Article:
Multiple murders in Kansas City over the course of a single year may have been committed by one man, prosecutors said Tuesday. Frederick Demond Scott was charged with murder in the deaths of two men and was considered a suspect in the deaths of three others.

The five murders fit a similar profile: all the victims were white men aged 54 to 57, all the victims were shot and four of the killings occurred in isolated areas near walking trails, according to the Kansas City Star. Scott, 22, was connected to the slayings by way of DNA evidence and was charged with murder and armed criminal action in the deaths of Steve Gibbons, 57, and John Palmer, 54.

“DNA From a screw top bottle found at Gibbon’s homicide scene matched the DNA found on a shirt also at the Palmer homicide scene,” Johnson County Prosecutor Jean Peters Baker announced at a press conference Tuesday. “DNA from a cigarette that Scott was smoking was also matched from that bottle.”

After Scott was charged, a judge entered an automatic not guilty plea until he could be represented by a lawyer, the Johnson County prosecutor’s office told International Business Times Wednesday. He reportedly told police he used a gun they had recovered to kill Gibbons but denied being involved in three of the murders, according to the Kansas City Star. Scott also told investigators he shot Palmer, the Associated Press reported.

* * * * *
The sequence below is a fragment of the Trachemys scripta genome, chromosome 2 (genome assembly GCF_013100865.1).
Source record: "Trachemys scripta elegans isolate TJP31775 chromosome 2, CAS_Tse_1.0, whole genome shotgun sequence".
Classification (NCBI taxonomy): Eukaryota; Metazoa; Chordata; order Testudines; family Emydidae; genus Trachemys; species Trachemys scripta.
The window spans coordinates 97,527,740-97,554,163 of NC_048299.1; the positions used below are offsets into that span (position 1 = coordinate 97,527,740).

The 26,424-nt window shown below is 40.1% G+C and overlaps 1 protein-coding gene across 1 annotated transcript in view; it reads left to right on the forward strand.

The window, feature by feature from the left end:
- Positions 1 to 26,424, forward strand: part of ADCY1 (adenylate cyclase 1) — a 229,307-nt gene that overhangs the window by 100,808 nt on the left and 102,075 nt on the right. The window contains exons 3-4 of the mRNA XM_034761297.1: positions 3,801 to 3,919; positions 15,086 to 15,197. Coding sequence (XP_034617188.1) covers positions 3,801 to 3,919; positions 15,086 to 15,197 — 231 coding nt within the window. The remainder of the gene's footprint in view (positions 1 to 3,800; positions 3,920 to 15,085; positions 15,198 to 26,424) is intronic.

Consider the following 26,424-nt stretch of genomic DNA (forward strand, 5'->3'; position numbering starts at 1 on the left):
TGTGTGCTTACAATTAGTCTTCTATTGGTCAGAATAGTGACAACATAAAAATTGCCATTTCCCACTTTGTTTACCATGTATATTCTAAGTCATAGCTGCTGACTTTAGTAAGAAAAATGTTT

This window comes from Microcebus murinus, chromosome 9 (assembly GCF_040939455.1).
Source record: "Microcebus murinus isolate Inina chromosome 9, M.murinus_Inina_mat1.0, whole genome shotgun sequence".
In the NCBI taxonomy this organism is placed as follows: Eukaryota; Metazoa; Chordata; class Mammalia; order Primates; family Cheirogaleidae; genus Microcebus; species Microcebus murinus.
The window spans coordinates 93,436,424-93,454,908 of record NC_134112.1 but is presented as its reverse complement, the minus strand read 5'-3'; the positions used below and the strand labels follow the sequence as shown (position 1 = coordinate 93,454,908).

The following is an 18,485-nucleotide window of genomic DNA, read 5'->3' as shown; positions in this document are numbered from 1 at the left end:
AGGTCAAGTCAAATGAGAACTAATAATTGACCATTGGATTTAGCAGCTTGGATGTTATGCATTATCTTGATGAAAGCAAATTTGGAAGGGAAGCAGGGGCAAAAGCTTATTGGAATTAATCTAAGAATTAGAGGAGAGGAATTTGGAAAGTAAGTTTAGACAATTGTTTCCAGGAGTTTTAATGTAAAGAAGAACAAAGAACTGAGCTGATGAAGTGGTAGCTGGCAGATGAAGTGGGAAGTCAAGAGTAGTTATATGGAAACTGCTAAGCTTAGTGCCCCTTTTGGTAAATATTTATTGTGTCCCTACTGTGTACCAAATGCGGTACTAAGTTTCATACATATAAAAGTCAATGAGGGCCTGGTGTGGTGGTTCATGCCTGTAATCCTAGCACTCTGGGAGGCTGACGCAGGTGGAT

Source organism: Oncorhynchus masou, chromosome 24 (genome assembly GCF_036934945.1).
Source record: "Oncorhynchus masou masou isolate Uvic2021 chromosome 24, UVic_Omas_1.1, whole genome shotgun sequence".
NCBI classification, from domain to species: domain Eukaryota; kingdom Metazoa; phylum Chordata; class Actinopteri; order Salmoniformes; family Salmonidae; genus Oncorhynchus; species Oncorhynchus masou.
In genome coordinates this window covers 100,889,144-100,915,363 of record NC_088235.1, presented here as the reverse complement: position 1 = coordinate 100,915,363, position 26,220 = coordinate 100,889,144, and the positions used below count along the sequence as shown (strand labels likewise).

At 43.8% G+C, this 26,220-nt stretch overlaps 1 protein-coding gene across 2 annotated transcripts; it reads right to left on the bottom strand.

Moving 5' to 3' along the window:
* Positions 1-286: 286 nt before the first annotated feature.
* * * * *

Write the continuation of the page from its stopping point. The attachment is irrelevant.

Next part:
There was not yet sufficient evidence to charge Scott in the deaths of the remaining men, Baker said, appealing to the public for help solving the deaths of Mike Darby, 61, David Lenox, 67, and Timothy S. Rice, 57.

“We need the public’s help in solving all of these homicides. I beg for the public’s help,” Baker said Tuesday. “If you have seen the defendant in the area of those homicides or in the area of south Kansas City, please call us. If you heard shots in the area of these homicides, we’re asking that you please call us.”

Investigators had not discerned a motive for the killings, though Scott reportedly told authorities he was angry about the shooting death of his brother in 2015.

“To the families, there’s no motive that makes sense,” Baker said. “There just isn’t.”

Scott remained behind bars at the Jackson County jail. While investigators search for a motive and additional evidence in the multiple homicides, some said Scott’s apprehension would at least provide some relief for residents in the area.

“I think it will bring everybody peace of mind,” John Sharp, a former Kansas City councilman who leads the South Kansas City Alliance told the Kansas City Star. “We had our South Kansas City Alliance problem-solving event on Saturday and a lady told me how much she missed walking on the trials but her adult children wouldn’t let her walk on them anymore.”